Miller Prize Competition, Columbus, Indiana

Founded in 2015 to celebrate the rich architectural heritage of Columbus, Indiana, preservation group Landmark Columbus launched a multiyear initiative called Exhibit Columbus with a symposium in the fall of 2016 and a competition for the J. Irwin and Xenia S. Miller Prize. Five emerging architectural practices were announced as the winners of this year’s competition, and they will construct installations at five important architectural sites this August. Among the winners are Boston-based IKD, which will create an installation called Conversation Plinth at the I.M. Pei– designed 1969 Cleo Rogers Memorial Library; New Haven, Connecticut–based Plan B Architecture & Urbanism, whose installation Anything Can Happen in the Woods will be built at the Cummins Corporate Office Building, designed by Kevin Roche John Dinkeloo and Associates in 1983; and Los Angeles–based Oyler Wu Collaborative, which will build Untitled at the Eero Saarinen–designed 1954 Irwin Conference Center.

Building Grassroots Education
Future+, Shenzhen

“Our pedagogy emerges from the open innovation ecosystems of Shenzhen,” says Future+ cofounder Jason Hilgefort. The independent academy for urbanism, landscape, and public art was born at the 2015 Bi-City Biennale of Urbanism/Architecture and has a number of ongoing programs and projects that are deeply enmeshed with the fabric of its host city. This includes research into the unique design opportunities of the Pearl River Delta; small-scale actions to involve community members through art, history, craft, and storytelling; and discussions with the local government on how to evolve the Chinese policy of sponge cities—which aims to make the urban fabric porous to water and water-based infrastructure.

Putting Discourse Into Practice
Parasite 2.0

Milan Parasite 2.0’s winning proposal for the YAP MAXXI 2016 competition was a pavilion called MAXXI Temporary School: The museum is a school. A school is a battleground. The structure, built on the grounds of Rome’s MAXXI National Museum of XXI Century Arts, was designed as a stage set (above), which the architects described as “a background for selfies of Instagram architecture.” Against this brilliantly colored backdrop, the architects conceived a provocative educational space where academics and practitioners debated sustainable concepts and strategies in a series of events held from June 21 to October 23, 2016.

Politicizing Graduate Degrees
University of the Underground, Amsterdam

“We believe that it is most urgent to equip young designers with the learning that allows them to use their knowledge of the material world within the navigation of governmental systems, institutions, and power structures,” says experience designer Nelly Ben Hayoun, who is spearheading the launch of the University of the Underground (UoU) with a master’s program this year. Eighty percent of each student’s tuition will be funded by philanthropists, and the rest will be covered by grants from the government of the Netherlands. This year’s class will have 15 students (the next round of admissions will be in 2019), and they will encounter a radically different pedagogical program from what they’d find at most design schools. “Revealing power structures in order to possibly modify them is at the core of our teaching practice in the university,” Ben Hayoun says. “We focus on linguistics as much as we do on creative and experiential practices.”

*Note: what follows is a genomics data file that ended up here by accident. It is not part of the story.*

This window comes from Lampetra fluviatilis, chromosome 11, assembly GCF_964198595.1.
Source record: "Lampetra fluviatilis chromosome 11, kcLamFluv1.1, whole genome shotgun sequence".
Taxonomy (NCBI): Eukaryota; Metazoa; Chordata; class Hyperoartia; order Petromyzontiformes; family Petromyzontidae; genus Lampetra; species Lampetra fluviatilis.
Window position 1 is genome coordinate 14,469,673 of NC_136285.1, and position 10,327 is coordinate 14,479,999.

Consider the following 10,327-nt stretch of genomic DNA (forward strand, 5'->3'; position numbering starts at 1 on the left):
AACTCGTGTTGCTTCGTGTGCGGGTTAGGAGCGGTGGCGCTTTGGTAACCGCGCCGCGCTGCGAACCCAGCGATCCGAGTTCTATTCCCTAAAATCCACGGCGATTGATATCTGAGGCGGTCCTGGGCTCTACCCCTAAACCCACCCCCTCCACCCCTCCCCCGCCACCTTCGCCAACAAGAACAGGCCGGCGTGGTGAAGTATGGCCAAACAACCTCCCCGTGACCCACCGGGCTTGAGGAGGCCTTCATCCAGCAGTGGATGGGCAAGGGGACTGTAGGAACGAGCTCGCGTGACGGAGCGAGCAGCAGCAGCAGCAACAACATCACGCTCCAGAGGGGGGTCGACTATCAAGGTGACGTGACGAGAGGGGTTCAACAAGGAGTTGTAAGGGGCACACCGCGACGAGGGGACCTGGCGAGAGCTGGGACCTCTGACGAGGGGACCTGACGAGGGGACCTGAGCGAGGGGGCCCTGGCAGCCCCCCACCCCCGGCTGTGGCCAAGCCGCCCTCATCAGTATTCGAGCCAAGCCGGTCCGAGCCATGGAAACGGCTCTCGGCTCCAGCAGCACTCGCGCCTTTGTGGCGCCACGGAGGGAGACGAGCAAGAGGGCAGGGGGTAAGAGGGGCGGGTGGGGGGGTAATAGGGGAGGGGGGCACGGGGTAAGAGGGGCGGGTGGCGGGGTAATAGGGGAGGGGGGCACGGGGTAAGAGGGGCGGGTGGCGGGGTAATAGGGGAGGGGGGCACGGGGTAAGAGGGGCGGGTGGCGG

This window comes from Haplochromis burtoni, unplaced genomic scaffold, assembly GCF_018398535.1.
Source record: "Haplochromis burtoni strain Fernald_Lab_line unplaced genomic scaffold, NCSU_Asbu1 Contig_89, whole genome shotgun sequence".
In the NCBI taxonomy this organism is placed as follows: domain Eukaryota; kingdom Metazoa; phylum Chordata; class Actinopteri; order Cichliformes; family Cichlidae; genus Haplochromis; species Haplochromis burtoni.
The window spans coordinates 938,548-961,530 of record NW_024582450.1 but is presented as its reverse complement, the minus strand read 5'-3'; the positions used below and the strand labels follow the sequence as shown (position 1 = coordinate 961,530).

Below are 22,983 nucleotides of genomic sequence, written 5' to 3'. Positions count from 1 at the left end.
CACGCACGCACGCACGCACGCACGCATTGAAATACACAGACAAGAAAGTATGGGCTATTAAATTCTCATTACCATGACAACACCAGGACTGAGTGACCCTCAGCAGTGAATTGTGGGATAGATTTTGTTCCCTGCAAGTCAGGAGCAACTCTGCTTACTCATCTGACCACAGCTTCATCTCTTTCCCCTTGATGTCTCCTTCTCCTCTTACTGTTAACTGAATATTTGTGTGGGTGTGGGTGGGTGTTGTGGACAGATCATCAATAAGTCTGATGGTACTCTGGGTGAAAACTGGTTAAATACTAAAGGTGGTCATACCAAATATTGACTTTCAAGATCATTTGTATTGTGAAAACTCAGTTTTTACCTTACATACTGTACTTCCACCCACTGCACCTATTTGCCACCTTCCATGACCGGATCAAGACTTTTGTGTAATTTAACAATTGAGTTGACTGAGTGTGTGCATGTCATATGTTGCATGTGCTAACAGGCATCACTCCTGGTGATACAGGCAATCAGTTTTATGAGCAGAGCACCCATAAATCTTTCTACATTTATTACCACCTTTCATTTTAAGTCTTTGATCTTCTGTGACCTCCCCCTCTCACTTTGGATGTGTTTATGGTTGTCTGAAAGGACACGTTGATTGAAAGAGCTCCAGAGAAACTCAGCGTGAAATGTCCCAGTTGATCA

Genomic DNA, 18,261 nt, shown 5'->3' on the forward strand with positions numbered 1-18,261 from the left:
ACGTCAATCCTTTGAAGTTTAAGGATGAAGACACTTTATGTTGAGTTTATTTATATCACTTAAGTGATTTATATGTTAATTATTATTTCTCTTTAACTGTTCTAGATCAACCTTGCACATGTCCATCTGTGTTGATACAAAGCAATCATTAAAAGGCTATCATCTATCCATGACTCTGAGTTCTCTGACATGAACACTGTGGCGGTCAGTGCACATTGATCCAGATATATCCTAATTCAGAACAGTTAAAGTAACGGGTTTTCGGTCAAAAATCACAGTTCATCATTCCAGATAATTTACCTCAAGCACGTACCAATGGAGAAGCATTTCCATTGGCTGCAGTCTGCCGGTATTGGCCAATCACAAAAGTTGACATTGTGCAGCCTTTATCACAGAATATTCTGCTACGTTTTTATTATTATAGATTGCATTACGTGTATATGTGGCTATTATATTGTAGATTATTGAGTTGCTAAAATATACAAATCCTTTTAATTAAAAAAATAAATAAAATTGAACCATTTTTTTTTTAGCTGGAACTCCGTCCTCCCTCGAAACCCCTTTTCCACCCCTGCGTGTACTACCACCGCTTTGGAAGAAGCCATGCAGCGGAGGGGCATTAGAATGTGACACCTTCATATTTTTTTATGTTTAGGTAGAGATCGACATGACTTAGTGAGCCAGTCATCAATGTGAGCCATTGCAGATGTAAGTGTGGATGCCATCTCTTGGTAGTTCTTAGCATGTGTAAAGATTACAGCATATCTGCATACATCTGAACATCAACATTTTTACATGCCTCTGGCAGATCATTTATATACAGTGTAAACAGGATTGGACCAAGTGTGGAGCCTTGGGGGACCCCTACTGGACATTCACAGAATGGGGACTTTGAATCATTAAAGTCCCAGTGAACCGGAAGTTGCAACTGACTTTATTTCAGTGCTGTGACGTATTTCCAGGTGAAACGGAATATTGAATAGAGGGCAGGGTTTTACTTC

Researching With a Queer Lens
QSPACE, New York

QSPACE’s first research project, Coded Plumbing, is a response to the transgender bathroom bills passed recently in a number of U.S. states and will culminate in the development of a tool kit to help architects reconcile building codes with evolving concerns about gender and sexual identity. Coded Plumbing has been displayed at Columbia University and as part of the Van Alen Institute’s Disruption series. QSPACE is also working on an online Queer Architecture Archive, which will collect works of architecture and planning from students, professionals, and academics. “Once assembled, the archive will provide a space for scholarship on queerness in the built environment and honoring a queer body of work,” cofounder Lauren Johnson says.

Bringing Character to Criticism
Flat Out, Chicago

Published out of Chicago and supported by the Graham Foundation, Flat Out doesn’t build its issues around themes or topics. Rather, it asks its contributors to take on a role—some professional, like the “Mortician” or the “Talent Agent,” and some personality driven, like the “Challenger” or the “Muckraker”—and use that perspective to write about architecture and design. “Flat Out declares that design criticism cannot be reimagined unless the conventions of editorial solicitation are suspended,” wrote editor Penelope Dean in the fall 2016 inaugural issue, art directed by James Goggin, with illustrations by Cody Hudson. The issue included a consideration of landmark preservation in Chicago, an essay on the city’s building code, and a visual catalogue of columns. “If criticism was what Reyner Banham did for money,” Dean wrote, “it’s what we do for kicks.”